This superb six-minute video builds on pioneering research about American attitudes toward wealth by economists Michael Norton and Dan Ariely. Most Americans, the research shows, would like to see wealth in the United States much more equally distributed than they believe it is. But most Americans underestimate how staggeringly unequal the United States has become.
Sam Pizzigati, the editor of the Institute for Policy Studies inequality weekly Too Much takes viewers on a historical tour of the nation’s capital as he discusses his new book, The Rich Don’t Always Win: The Forgotten Triumph Over Plutocracy That Created the American Middle Class, 1900-1970 (Seven Stories Press).
The U.S. Senate Budget Committee February 9, 2012 hearing on “Assessing Inequality, Mobility, and Opportunity” featured testimony from Institute for Policy Studies analyst Sarah Anderson. In her remarks, Anderson showcased how excessive corporate executive pay has turbocharged the gap between America ultra wealthy and everyone else.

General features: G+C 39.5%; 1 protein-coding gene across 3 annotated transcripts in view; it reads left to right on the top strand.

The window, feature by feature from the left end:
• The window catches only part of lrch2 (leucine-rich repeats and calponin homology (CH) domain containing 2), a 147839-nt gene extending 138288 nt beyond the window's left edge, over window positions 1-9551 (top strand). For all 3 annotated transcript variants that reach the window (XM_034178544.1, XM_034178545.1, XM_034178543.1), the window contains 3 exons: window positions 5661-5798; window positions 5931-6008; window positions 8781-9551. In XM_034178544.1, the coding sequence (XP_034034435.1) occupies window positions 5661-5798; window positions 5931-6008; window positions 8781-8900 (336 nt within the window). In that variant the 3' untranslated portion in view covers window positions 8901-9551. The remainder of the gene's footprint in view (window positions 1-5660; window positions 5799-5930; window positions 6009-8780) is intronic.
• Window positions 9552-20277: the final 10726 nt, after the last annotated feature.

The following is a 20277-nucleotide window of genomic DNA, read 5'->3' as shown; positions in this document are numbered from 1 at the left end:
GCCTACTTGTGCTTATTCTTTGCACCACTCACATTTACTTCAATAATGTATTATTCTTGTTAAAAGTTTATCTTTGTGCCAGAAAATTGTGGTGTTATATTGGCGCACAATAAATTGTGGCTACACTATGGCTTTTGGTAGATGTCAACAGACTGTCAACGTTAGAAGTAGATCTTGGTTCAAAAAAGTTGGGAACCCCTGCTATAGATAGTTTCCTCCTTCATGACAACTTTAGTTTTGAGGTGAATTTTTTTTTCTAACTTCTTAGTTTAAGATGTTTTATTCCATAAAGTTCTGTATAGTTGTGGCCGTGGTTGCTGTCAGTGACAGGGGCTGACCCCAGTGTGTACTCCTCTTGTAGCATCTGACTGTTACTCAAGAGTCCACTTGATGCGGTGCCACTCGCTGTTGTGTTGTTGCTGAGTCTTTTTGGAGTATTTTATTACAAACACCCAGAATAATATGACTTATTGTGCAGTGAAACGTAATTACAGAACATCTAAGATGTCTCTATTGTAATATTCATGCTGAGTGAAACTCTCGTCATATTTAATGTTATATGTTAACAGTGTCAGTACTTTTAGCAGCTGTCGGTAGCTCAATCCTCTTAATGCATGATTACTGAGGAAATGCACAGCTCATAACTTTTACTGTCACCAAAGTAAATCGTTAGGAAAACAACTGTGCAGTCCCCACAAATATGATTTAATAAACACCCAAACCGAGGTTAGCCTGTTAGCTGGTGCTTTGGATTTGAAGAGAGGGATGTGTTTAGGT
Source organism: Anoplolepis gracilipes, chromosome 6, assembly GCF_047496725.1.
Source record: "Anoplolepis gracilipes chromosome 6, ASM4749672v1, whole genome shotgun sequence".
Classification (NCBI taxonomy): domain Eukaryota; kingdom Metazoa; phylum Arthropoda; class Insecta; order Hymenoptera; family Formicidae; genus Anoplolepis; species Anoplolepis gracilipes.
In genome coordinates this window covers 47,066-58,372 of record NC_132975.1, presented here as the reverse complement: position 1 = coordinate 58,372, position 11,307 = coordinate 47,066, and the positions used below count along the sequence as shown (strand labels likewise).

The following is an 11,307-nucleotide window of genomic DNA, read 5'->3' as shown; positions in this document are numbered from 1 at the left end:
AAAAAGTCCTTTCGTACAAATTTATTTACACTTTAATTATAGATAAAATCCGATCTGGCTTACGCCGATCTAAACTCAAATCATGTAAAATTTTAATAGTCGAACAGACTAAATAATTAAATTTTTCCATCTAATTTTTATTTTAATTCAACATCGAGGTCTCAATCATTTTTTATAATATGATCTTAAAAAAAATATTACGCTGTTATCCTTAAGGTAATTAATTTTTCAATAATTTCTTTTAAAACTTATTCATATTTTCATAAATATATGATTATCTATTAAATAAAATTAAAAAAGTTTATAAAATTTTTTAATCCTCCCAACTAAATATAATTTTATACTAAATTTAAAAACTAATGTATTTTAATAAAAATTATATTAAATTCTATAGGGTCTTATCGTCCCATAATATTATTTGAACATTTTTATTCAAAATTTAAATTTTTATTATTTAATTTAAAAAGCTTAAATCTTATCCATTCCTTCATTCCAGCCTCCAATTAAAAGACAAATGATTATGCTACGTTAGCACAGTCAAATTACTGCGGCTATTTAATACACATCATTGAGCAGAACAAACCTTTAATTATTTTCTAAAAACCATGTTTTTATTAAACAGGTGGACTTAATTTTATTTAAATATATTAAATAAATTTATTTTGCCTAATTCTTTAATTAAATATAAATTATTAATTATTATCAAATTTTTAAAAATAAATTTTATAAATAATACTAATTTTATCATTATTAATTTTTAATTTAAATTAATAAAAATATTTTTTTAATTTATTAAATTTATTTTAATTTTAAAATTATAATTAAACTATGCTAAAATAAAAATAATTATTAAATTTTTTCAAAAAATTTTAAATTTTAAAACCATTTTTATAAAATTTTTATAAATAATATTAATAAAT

Some of America’s most flush corporations are demanding a tax holiday on their profits sitting offshore. In 2004, 58 corporations that benefited from a holiday slashed a total of nearly 600,000 jobs through layoffs while they collectively saved $64 billion from what they otherwise would have owed in taxes.
But we’re not broke. Not even close. The United States of America is awash in wealth. Our corporations are holding record trillions in cash. And overall individual wealth in the United States, the Credit Suisse Research Institute reported this past fall, has risen 23 percent since the year 2000, to $236,213 per American adult. Video [...]